Demographic factors and hospital size predict patient satisfaction variance-implications for hospital value-based purchasing

Daniel C. Mcfarland, Katherine A. Ornstein, Randall F. Holcombe

Research output: Contribution to journalArticlepeer-review


BACKGROUND: Hospital Value-Based Purchasing (HVBP) incentivizes quality performance-based healthcare by linking payments directly to patient satisfaction scores obtained from Hospital Consumer Assessment of Healthcare Providers and Systems (HCAHPS) surveys. Lower HCAHPS scores appear to cluster in heterogeneous population-dense areas and could bias Centers for Medicare & Medicaid Services (CMS) reimbursement. OBJECTIVE: Assess nonrandom variation in patient satisfaction as determined by HCAHPS. DESIGN: Multivariate regression modeling was performed for individual dimensions of HCAHPS and aggregate scores. Standardized partial regression coefficients assessed strengths of predictors. Weighted Individual (hospital) Patient Satisfaction Adjusted Score (WIPSAS) utilized 4 highly predictive variables, and hospitals were reranked accordingly. SETTING: A total of 3907 HVBP-participating hospitals. PATIENTS: There were 934,800 patient surveys by the most conservative estimate. MEASUREMENTS: A total of 3144 county demographics (US Census) and HCAHPS surveys. RESULTS: Hospital size and primary language (non-English speaking) most strongly predicted unfavorable HCAHPS scores, whereas education and white ethnicity most strongly predicted favorable HCAHPS scores. The average adjusted patient satisfaction scores calculated by WIPSAS approximated the national average of HCAHPS scores. However, WIPSAS changed hospital rankings by variable amounts depending on the strength of the predictive variables in the hospitals' locations. Structural and demographic characteristics that predict lower scores were accounted for by WIPSAS that also improved rankings of many safety-net hospitals and academic medical centers in diverse areas. CONCLUSIONS: Demographic and structural factors (eg, hospital beds) predict patient satisfaction scores even after CMS adjustments. CMS should consider WIPSAS or a similar adjustment to account for the severity of patient satisfaction inequities that hospitals could strive to correct.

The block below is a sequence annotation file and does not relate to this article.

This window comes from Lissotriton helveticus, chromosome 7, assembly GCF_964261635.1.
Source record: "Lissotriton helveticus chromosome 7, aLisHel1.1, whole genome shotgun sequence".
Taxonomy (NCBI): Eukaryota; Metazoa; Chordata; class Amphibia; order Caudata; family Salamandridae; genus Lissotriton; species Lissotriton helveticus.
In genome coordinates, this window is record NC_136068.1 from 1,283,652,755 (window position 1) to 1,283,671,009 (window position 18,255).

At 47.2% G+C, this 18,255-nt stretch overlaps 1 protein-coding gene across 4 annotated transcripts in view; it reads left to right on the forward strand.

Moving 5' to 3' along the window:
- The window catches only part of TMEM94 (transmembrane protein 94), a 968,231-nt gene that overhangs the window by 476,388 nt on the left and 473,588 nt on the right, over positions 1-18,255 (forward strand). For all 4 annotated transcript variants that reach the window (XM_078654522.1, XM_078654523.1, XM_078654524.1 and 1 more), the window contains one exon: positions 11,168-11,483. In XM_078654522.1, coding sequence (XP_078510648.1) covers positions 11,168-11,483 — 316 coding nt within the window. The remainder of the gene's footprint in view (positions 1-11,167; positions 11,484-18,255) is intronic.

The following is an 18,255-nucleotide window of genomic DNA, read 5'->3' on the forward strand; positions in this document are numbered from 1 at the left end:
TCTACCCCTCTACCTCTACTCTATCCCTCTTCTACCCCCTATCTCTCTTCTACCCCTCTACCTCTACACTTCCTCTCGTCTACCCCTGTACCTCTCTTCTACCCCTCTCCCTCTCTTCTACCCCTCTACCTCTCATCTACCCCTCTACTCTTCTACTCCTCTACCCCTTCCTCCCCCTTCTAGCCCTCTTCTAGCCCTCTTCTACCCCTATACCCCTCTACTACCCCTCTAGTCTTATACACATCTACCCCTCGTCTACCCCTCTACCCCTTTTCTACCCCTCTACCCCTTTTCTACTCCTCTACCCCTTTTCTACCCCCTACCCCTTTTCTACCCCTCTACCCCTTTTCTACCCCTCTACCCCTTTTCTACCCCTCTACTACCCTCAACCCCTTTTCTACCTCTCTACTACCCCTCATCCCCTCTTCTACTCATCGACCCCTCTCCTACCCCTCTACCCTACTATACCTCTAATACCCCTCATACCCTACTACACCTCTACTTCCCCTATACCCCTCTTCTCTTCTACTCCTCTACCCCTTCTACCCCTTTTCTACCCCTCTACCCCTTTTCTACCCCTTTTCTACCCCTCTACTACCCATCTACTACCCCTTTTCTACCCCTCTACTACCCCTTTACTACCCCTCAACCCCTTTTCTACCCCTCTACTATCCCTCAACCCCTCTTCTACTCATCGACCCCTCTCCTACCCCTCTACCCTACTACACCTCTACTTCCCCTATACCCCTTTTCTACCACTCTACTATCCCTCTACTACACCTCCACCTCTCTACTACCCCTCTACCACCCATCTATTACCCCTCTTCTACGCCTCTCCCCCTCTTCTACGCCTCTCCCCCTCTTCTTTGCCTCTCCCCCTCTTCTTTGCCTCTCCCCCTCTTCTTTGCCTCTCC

Original languageEnglish (US)
Pages (from-to)503-509
Number of pages7
JournalJournal of Hospital Medicine
Issue number8
StatePublished - Aug 1 2015
Externally publishedYes

ASJC Scopus subject areas

  • Leadership and Management
  • Internal Medicine
  • Fundamentals and skills
  • Health Policy
  • Care Planning
  • Assessment and Diagnosis


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